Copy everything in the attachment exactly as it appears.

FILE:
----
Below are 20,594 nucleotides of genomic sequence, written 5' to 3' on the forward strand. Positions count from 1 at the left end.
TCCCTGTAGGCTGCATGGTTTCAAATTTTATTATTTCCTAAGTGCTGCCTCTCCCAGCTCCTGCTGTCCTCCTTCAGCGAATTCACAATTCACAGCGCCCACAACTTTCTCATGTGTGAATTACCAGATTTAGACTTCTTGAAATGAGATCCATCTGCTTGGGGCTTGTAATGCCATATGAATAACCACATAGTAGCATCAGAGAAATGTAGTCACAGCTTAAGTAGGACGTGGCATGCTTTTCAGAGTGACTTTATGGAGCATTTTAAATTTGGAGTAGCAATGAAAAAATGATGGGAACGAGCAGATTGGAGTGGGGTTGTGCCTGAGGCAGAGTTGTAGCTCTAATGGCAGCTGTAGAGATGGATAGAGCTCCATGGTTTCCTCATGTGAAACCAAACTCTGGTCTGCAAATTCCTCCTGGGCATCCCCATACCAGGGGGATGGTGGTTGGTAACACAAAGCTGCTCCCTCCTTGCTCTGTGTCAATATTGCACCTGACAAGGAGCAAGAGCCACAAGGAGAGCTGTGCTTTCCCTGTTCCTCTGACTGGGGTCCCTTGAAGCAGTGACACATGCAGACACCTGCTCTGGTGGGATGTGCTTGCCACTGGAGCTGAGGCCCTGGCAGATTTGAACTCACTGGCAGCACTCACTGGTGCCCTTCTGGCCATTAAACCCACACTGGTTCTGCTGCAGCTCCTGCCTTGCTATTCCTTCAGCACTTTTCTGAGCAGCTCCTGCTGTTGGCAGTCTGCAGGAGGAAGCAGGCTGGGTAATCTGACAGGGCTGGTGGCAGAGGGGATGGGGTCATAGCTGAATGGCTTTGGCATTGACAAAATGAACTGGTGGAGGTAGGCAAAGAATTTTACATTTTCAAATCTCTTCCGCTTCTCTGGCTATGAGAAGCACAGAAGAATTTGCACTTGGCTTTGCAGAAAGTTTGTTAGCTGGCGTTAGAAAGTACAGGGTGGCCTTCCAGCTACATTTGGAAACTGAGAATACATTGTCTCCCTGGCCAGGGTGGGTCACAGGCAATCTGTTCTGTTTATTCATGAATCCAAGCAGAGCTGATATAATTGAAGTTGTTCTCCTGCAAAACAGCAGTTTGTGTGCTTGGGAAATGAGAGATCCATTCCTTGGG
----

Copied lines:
Below are 20,594 nucleotides of genomic sequence, written 5' to 3' on the forward strand. Positions count from 1 at the left end.
TCCCTGTAGGCTGCATGGTTTCAAATTTTATTATTTCCTAAGTGCTGCCTCTCCCAGCTCCTGCTGTCCTCCTTCAGCGAATTCACAATTCACAGCGCCCACAACTTTCTCATGTGTGAATTACCAGATTTAGACTTCTTGAAATGAGATCCATCTGCTTGGGGCTTGTAATGCCATATGAATAACCACATAGTAGCATCAGAGAAATGTAGTCACAGCTTAAGTAGGACGTGGCATGCTTTTCAGAGTGACTTTATGGAGCATTTTAAATTTGGAGTAGCAATGAAAAAATGATGGGAACGAGCAGATTGGAGTGGGGTTGTGCCTGAGGCAGAGTTGTAGCTCTAATGGCAGCTGTAGAGATGGATAGAGCTCCATGGTTTCCTCATGTGAAACCAAACTCTGGTCTGCAAATTCCTCCTGGGCATCCCCATACCAGGGGGATGGTGGTTGGTAACACAAAGCTGCTCCCTCCTTGCTCTGTGTCAATATTGCACCTGACAAGGAGCAAGAGCCACAAGGAGAGCTGTGCTTTCCCTGTTCCTCTGACTGGGGTCCCTTGAAGCAGTGACACATGCAGACACCTGCTCTGGTGGGATGTGCTTGCCACTGGAGCTGAGGCCCTGGCAGATTTGAACTCACTGGCAGCACTCACTGGTGCCCTTCTGGCCATTAAACCCACACTGGTTCTGCTGCAGCTCCTGCCTTGCTATTCCTTCAGCACTTTTCTGAGCAGCTCCTGCTGTTGGCAGTCTGCAGGAGGAAGCAGGCTGGGTAATCTGACAGGGCTGGTGGCAGAGGGGATGGGGTCATAGCTGAATGGCTTTGGCATTGACAAAATGAACTGGTGGAGGTAGGCAAAGAATTTTACATTTTCAAATCTCTTCCGCTTCTCTGGCTATGAGAAGCACAGAAGAATTTGCACTTGGCTTTGCAGAAAGTTTGTTAGCTGGCGTTAGAAAGTACAGGGTGGCCTTCCAGCTACATTTGGAAACTGAGAATACATTGTCTCCCTGGCCAGGGTGGGTCACAGGCAATCTGTTCTGTTTATTCATGAATCCAAGCAGAGCTGATATAATTGAAGTTGTTCTCCTGCAAAACAGCAGTTTGTGTGCTTGGGAAATGAGAGATCCATTCCTTGGG